Market-Based Lobbying: Evidence from Advertising Spending in Italy
American Economic Association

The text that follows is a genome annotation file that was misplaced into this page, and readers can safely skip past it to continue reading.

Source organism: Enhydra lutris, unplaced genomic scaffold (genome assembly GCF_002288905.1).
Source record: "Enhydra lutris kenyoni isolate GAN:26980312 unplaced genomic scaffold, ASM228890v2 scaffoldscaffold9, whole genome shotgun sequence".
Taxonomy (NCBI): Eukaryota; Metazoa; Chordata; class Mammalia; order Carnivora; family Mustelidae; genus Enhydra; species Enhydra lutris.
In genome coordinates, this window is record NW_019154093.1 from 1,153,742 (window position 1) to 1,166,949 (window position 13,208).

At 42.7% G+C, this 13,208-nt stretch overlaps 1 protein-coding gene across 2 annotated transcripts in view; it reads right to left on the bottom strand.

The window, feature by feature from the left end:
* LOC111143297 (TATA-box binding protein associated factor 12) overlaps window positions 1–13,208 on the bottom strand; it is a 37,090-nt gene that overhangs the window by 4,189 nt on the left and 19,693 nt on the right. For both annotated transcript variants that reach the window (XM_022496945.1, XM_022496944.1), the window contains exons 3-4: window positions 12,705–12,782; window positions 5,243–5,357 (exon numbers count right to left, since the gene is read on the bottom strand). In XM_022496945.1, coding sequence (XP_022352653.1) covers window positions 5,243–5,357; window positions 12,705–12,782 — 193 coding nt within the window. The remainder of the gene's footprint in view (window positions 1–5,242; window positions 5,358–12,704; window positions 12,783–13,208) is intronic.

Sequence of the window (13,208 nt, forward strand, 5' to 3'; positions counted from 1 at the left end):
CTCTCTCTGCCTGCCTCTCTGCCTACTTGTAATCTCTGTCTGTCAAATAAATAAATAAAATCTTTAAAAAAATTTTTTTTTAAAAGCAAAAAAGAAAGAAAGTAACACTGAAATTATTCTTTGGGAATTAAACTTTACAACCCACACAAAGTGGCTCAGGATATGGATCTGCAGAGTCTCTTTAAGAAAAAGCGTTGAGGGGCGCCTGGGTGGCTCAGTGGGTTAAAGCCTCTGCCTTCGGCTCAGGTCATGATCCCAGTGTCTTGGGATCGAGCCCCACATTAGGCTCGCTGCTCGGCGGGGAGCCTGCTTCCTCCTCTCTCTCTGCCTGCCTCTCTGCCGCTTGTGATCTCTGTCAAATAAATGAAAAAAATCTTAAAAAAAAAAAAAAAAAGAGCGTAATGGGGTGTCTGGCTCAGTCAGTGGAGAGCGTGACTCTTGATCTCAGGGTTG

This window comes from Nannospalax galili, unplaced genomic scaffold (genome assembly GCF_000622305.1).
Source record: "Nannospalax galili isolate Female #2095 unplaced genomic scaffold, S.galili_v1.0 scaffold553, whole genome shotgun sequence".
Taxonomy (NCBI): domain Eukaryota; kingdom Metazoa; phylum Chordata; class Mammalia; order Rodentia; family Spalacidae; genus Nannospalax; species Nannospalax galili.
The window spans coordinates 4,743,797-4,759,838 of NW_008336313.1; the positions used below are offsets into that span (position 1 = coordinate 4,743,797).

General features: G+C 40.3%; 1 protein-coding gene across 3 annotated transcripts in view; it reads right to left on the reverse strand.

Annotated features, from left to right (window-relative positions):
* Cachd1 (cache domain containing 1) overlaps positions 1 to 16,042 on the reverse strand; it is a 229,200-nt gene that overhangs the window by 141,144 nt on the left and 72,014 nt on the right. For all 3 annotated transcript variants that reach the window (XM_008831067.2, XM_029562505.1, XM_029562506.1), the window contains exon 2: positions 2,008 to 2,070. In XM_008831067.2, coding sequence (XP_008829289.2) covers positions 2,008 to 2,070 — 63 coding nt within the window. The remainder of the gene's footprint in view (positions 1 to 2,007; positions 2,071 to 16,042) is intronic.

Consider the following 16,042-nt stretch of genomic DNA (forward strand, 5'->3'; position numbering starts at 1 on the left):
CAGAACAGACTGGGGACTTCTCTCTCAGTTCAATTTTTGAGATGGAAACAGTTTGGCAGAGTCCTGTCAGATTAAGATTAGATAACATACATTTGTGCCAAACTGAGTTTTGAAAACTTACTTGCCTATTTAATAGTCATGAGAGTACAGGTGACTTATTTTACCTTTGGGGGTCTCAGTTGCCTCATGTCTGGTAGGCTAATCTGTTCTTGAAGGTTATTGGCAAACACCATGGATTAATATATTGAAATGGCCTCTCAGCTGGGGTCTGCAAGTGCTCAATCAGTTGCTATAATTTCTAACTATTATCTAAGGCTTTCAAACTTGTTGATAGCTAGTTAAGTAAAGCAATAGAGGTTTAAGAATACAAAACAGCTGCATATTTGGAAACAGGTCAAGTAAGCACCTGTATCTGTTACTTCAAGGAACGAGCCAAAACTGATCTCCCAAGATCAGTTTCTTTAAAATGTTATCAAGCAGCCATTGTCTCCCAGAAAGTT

We analyze a novel lobbying channel: firms attempting to influence businessmen- politicians through business proxies. In particular, when a politician controls a business, firms shift their spending towards the politician's business in the hopes of securing favorable regulation. We investigate this channel in Italy where government officials are not required to divest business holdings. We examine the evolution of advertising spending by firms between 1993 and 2009, a period in which Silvio Berlusconi was prime minister three separate times, while maintaining control of Italy's major private television network, Mediaset. We develop a theoretical model of this channel and, in the context of this model, hypothesize that firms shift their advertising budget towards Mediaset when Berlusconi is in power and that this shift is particularly pronounced for regulated rms. Consistent with these hypotheses, we document a significant pro Mediaset bias in the allocation of advertising spending during Berlusconi's political tenure, and this pattern is especially pronounced for companies operating in more regulated sectors. Using these estimates, we estimate that Mediaset profits increased by one billion euros during this period and that regulated firms anticipated sizeable returns, stressing the economic importance of this lobbying channel. These findings provide an additional rationale for rules on conflict of interest.